Valley Presbyterian Church's stone walls REAL and LOCAL
Whether inside or outside, if designing in Arizona, my instincts lead to local and real material selections. Stone is an excellent example.
While walking a residential site nearby, I recall a lifetime in particular appreciation for the stonework on Valley Presbyterian Church. Without actually asking, as a native to Arizona, my guess is that the stone finish is entirely from Arizona. Those tints of red and green(iron and copper) NICE! Inside I recall pink clear sealed Arizona flagstone flooring and steps. This church was adjacent to my grade school, and where I graduated in 8th grade. I have many experiences attending and participating in church services, funerals, and weddings at this particular church. The stone has served as a beautifully simple back drop to each of those gatherings.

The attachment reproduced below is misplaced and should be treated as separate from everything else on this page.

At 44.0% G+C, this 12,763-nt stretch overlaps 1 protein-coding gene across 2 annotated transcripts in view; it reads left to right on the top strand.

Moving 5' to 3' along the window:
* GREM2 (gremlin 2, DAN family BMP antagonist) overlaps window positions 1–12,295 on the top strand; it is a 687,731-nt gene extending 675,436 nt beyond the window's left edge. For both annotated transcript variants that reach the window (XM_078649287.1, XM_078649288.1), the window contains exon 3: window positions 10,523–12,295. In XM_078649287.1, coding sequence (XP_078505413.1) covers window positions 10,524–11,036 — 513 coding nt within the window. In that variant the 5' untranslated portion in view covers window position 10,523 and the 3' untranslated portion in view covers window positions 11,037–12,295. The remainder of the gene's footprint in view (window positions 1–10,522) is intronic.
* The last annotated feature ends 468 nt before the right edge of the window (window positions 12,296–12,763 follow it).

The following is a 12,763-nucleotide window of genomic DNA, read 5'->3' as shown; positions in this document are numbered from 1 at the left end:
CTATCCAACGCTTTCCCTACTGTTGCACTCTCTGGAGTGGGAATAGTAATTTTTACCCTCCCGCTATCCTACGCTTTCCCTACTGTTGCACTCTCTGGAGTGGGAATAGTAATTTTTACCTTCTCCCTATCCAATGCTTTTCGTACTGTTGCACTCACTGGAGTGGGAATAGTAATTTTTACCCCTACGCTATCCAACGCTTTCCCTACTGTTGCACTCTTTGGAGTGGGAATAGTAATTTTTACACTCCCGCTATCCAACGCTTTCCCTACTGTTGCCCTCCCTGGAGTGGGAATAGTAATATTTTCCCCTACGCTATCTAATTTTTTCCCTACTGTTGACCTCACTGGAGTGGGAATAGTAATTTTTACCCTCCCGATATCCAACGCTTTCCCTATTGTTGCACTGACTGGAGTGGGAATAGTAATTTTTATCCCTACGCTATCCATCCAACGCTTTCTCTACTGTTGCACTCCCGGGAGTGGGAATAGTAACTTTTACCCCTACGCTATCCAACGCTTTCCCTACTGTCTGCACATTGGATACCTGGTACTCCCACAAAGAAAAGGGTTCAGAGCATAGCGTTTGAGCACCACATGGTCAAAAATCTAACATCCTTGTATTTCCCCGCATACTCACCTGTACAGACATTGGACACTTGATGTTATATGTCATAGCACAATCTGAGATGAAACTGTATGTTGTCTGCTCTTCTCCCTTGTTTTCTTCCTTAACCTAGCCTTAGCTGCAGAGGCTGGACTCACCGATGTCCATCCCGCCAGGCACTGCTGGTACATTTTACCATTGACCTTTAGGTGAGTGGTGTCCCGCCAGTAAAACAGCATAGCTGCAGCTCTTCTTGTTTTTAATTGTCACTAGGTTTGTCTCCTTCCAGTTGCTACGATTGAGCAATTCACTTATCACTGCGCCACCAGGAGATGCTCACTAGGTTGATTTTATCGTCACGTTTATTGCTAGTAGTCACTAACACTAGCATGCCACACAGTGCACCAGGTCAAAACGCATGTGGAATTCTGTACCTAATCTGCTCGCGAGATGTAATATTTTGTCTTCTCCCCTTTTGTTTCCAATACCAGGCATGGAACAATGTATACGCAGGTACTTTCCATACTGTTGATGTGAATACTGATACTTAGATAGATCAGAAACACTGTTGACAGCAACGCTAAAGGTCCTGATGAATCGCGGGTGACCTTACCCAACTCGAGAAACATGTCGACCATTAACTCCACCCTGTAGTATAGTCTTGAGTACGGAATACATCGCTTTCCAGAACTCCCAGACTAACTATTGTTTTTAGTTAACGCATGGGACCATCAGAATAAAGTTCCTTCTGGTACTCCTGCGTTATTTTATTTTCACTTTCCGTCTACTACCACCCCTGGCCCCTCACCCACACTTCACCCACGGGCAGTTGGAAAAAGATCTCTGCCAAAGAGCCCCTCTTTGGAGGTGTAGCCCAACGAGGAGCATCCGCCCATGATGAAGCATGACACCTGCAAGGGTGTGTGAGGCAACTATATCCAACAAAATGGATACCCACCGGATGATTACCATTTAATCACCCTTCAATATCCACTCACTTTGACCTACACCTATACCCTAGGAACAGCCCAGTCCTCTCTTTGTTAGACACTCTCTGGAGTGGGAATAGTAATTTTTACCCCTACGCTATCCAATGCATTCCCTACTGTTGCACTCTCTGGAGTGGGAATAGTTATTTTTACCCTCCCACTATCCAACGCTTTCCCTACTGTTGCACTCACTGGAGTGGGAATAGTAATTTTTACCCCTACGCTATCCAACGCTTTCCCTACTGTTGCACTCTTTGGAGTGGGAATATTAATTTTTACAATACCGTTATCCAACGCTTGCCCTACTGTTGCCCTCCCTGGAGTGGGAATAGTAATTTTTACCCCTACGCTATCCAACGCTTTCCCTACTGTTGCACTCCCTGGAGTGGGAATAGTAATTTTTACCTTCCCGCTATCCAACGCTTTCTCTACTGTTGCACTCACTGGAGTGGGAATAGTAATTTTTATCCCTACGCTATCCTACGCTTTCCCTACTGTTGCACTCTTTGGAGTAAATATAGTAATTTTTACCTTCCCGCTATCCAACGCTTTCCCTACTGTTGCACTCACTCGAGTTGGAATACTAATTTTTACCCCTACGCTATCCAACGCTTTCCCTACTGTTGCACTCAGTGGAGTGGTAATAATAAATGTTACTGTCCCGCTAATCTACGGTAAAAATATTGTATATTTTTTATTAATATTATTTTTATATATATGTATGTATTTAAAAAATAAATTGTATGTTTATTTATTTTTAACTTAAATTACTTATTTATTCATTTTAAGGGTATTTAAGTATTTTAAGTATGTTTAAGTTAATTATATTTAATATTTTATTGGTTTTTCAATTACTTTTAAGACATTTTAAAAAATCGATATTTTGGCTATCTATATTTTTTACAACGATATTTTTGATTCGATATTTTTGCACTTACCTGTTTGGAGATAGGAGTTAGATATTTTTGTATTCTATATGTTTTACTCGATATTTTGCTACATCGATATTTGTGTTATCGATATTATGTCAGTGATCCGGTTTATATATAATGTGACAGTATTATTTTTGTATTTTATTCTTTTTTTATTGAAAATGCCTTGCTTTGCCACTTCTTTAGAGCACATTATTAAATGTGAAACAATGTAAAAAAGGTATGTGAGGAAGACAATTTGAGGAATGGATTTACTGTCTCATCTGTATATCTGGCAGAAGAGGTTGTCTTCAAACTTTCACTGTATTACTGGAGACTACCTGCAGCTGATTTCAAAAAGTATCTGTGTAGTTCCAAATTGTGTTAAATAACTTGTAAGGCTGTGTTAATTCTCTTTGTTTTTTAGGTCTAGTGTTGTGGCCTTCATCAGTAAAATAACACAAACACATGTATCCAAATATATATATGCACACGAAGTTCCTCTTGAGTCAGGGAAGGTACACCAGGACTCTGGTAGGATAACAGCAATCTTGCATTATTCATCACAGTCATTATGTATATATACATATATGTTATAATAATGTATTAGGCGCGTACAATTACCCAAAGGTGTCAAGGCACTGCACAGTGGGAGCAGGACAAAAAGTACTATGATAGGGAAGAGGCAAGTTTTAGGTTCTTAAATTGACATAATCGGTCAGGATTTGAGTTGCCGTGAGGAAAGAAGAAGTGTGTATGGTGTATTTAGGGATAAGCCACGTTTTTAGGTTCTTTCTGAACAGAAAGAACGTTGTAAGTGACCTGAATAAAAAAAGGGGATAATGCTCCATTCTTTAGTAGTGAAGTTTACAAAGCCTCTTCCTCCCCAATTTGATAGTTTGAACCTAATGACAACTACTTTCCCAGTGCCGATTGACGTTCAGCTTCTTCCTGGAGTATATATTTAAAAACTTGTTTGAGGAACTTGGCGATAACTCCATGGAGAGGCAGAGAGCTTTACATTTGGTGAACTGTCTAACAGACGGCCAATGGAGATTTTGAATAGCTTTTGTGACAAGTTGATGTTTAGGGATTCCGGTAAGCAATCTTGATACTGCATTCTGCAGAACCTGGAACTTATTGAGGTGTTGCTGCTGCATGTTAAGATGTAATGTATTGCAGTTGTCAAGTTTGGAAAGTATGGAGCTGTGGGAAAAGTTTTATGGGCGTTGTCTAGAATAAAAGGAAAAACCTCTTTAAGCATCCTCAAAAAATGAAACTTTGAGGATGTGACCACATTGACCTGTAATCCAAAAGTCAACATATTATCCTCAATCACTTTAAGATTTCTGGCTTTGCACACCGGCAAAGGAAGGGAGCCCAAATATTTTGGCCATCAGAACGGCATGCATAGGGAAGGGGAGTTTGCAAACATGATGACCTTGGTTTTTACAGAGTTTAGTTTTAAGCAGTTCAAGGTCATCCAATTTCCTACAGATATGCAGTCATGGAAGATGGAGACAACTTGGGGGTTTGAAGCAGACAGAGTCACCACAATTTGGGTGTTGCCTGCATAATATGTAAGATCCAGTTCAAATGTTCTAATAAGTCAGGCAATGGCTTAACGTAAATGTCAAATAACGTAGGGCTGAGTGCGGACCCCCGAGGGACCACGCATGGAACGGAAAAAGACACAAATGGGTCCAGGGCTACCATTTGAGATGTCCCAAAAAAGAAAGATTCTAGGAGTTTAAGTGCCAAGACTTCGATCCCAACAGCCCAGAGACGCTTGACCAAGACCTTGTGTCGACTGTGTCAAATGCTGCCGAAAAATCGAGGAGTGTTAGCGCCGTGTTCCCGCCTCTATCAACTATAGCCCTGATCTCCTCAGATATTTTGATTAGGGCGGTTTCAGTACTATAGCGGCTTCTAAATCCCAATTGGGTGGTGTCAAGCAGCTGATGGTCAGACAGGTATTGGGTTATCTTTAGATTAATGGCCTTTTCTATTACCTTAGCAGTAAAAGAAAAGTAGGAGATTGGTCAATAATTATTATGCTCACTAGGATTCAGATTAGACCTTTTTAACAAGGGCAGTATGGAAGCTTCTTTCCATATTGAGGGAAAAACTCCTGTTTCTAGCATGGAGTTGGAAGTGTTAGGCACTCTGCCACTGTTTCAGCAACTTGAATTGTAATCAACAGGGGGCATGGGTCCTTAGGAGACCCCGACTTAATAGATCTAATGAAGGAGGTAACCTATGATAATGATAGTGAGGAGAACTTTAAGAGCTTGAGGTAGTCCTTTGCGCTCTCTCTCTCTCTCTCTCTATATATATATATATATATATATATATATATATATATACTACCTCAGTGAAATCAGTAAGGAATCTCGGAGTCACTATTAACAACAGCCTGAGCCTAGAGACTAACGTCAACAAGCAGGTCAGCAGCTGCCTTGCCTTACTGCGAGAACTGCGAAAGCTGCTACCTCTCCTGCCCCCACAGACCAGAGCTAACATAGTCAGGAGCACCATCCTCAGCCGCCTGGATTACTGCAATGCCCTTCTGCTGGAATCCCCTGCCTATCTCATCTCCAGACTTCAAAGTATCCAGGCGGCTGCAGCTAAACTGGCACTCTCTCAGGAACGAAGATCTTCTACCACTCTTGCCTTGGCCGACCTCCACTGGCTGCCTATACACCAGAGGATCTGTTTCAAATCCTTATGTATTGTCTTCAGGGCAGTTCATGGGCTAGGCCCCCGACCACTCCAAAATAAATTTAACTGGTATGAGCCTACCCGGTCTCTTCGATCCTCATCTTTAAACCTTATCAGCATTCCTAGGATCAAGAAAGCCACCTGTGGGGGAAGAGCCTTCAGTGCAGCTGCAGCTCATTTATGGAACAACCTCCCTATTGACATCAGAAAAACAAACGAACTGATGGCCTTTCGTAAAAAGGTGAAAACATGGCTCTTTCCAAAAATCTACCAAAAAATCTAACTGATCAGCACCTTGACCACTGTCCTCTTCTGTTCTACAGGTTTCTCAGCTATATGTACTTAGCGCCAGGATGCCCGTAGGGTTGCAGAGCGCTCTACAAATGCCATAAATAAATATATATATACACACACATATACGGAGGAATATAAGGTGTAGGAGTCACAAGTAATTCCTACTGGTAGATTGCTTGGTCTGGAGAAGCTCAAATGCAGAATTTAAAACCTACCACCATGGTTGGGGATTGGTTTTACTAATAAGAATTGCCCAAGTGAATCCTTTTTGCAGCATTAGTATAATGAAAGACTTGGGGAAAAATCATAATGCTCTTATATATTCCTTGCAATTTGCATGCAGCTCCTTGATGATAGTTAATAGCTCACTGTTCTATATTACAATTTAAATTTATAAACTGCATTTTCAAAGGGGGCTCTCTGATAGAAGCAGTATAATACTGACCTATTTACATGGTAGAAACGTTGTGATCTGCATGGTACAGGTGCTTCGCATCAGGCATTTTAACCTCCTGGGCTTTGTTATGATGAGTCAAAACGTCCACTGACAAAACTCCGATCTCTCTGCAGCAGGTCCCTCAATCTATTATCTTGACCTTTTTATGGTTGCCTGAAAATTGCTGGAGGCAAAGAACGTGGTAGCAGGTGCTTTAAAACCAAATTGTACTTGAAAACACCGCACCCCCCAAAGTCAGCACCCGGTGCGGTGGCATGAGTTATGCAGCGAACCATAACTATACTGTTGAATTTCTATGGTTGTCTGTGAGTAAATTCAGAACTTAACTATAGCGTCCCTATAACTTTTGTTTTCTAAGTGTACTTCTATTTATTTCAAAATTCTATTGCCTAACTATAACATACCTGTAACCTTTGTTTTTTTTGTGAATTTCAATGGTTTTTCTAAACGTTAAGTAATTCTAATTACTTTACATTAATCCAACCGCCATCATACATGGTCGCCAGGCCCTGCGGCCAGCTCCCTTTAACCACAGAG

Stone is honest. It is not an imitation of a nature. Like people, stone is what it is, stone is stone, with all of it's variety, flaws, and beauty. There is something special about a building that feels local. Green thinkers like local. Transporting building materials is expensive. But for me, it is more than just reducing consumption of fossil fuels and the related costs. Particularly for this church use, in this Arizona metropolis, in this desert climate, it is fitting for it to be made of local "real" Arizona stone.
The Apache Stone Company(http://www.apachestone.com/), located in Apache Junction, Arizona, offers over 15 types of Northern Arizona quarried stone (described as "natural stone veneer"). Under "our designs" on this website, check out Clyde and Margaret's Home. That stone is real and real local as well. Malapi boulders(volcanic Basalt) were hand gathered in various areas, no more than about 6 or so miles from the site, via a permit from the National Forest Service.
topic: building design